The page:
A California woman now faces hard time for a federal crime after pleading guilty to a hate-motivated attack against students at the United States’ oldest Catholic school for girls.
Last January, Sonia Tabizada pleaded not guilty to federal charges after threatening violence against students at Georgetown Visitation Preparatory School in Washington, D.C. In a voicemail message to the school, Tabizada threatened to “f**king kill your kids” unless they reversed position on their alumni magazine’s editorial decision to include same-sex marriage announcements. She even claimed that bombing the school would be “a mission from God” for which she would bear no guilt.
It seems that Tabizada has changed her tune. Last week she pleaded guilty to “intentionally obstructing persons in the enjoyment of their free exercise of religious beliefs,” presumably in exchange for the charges related specifically to transmitting bomb threats.
Even with reduced charges, though, her crime carries a maximum penalty of 20 years in prison plus three years’ supervised release, and may also include a fine as great as $250,000. It is a devastating sentence that sends a clear message: Religious terrorism, even the threat of it, will not be tolerated.
Too often, “free exercise of religious beliefs” has been used as a cudgel for an evangelical Christian power bloc in the American political landscape to maintain supremacy over those of other religions or no religion. It attacks efforts at inclusion and attempts to create space for discrimination as long as it can be connected to “a sincere religious belief.”
But, contrary to the arguments often made within conservative Christian circles, the decision to accept and embrace members of the LGBTQ community can also be a form of protected religious expression. The decision to focus on the civil rights aspect of this case makes it a solid counter-example against such a misapplication of the concept of religious freedom.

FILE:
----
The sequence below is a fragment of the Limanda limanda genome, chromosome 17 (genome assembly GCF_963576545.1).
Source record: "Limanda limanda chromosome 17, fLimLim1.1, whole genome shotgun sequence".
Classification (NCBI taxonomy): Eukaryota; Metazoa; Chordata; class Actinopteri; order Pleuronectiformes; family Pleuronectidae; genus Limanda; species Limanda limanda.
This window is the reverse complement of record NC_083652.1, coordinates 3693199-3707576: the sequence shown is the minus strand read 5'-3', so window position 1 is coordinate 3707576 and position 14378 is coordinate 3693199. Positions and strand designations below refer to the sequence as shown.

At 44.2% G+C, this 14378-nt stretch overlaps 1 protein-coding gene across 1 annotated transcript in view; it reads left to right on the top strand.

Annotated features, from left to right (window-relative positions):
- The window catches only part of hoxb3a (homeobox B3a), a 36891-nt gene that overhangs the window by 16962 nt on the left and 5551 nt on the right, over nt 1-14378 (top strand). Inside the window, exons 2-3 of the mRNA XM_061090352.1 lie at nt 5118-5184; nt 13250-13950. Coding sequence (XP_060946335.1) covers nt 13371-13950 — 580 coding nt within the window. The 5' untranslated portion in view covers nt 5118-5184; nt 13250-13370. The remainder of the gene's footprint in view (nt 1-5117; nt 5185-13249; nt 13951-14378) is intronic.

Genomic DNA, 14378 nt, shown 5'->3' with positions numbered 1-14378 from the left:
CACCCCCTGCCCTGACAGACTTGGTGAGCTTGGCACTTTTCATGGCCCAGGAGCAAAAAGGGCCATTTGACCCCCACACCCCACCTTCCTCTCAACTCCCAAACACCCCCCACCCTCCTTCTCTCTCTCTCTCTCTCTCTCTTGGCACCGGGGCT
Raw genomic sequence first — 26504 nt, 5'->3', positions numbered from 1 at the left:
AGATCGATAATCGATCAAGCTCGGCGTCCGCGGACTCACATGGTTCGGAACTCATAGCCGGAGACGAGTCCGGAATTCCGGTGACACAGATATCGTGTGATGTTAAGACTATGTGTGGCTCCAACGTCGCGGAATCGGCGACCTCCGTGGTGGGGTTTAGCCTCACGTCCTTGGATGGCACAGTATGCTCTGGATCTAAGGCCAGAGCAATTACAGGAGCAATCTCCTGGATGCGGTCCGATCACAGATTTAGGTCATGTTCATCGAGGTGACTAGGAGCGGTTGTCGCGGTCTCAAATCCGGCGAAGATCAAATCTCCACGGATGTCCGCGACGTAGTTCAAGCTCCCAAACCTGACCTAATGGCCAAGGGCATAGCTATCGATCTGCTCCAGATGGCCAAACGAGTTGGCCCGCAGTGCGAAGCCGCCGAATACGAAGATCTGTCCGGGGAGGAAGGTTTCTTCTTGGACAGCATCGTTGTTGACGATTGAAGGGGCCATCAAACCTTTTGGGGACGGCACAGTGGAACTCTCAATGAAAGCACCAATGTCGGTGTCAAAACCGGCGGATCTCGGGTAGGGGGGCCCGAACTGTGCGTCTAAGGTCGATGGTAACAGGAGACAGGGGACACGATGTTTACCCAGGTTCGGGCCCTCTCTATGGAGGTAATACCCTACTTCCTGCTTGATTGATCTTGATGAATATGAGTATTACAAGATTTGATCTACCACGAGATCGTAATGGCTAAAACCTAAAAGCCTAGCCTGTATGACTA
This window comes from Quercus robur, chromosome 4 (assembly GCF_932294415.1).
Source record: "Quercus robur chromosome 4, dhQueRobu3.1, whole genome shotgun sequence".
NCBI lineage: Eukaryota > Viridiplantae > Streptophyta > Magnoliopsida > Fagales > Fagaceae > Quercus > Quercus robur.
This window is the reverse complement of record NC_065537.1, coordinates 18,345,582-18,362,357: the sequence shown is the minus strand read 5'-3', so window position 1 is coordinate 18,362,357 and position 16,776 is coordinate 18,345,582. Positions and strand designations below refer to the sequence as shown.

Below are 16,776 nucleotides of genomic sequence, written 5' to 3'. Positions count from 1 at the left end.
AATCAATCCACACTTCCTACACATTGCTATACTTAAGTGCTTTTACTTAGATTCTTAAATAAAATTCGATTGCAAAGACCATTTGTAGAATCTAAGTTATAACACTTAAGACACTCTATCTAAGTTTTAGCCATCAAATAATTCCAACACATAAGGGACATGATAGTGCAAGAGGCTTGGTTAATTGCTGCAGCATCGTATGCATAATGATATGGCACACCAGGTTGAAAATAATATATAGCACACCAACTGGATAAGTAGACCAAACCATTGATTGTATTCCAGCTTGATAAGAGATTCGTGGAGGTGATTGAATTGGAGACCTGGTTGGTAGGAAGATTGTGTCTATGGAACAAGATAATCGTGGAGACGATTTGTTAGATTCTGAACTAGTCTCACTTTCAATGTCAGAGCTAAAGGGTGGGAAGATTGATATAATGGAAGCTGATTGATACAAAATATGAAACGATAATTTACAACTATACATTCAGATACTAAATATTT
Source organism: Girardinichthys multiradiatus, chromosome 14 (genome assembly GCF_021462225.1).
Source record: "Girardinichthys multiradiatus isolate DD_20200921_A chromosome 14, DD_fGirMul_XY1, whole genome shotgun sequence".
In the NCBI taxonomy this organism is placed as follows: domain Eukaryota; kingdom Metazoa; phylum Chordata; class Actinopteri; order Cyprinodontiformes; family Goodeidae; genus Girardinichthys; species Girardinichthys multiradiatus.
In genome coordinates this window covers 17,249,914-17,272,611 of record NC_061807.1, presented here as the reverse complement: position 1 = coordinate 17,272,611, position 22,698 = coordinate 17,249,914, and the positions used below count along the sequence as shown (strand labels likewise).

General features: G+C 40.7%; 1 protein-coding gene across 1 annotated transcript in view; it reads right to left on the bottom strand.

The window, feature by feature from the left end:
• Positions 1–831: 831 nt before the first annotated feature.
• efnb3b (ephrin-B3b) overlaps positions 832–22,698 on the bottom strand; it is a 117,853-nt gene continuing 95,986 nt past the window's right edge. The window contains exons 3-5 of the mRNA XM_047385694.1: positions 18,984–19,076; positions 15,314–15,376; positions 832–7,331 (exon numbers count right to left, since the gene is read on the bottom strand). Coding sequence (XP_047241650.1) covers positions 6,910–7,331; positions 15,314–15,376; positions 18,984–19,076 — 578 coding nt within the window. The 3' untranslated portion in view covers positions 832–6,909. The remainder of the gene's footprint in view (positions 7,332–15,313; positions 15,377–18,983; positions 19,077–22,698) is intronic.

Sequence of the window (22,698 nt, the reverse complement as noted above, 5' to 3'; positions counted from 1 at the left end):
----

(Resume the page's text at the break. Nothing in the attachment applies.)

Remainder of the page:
Says FBI Assistant Director Steven M. D’Antuono, who runs the Washington Field Office:
Every citizen and community has the Constitutional right to exercise their own religious beliefs free from fear and discrimination. Defending civil rights is a top priority for the FBI and we will continue to work to protect the civil rights and freedoms granted to all Americans.
In a similar vein, DC attorney Michael R. Sherwin added:
An attack upon the free exercise of any person or group’s religious beliefs is an attack upon the civil rights of every citizen. Today’s guilty plea is part of my office’s commitment to ensuring that all District citizens can safely exercise their religious beliefs and that all of their civil rights are protected.
There’s an important caveat, though: The “hate crime” label applied to Tabizada’s crimes deals specifically and solely with her attacks on a particular form of religious expression. It doesn’t address the homophobic motivation behind her threats. Her crime carries equal weight regardless of what outcome she hoped her threats would bring about — whether it’s the systematic erasure of LGBTQ students or a return to the traditional Latin Mass.
Neither of those outcomes should be forced on anybody by threat of violence, but only one of them singles out a specific group of people for second-class status. We cannot afford to ignore which outcome Tabizada sought.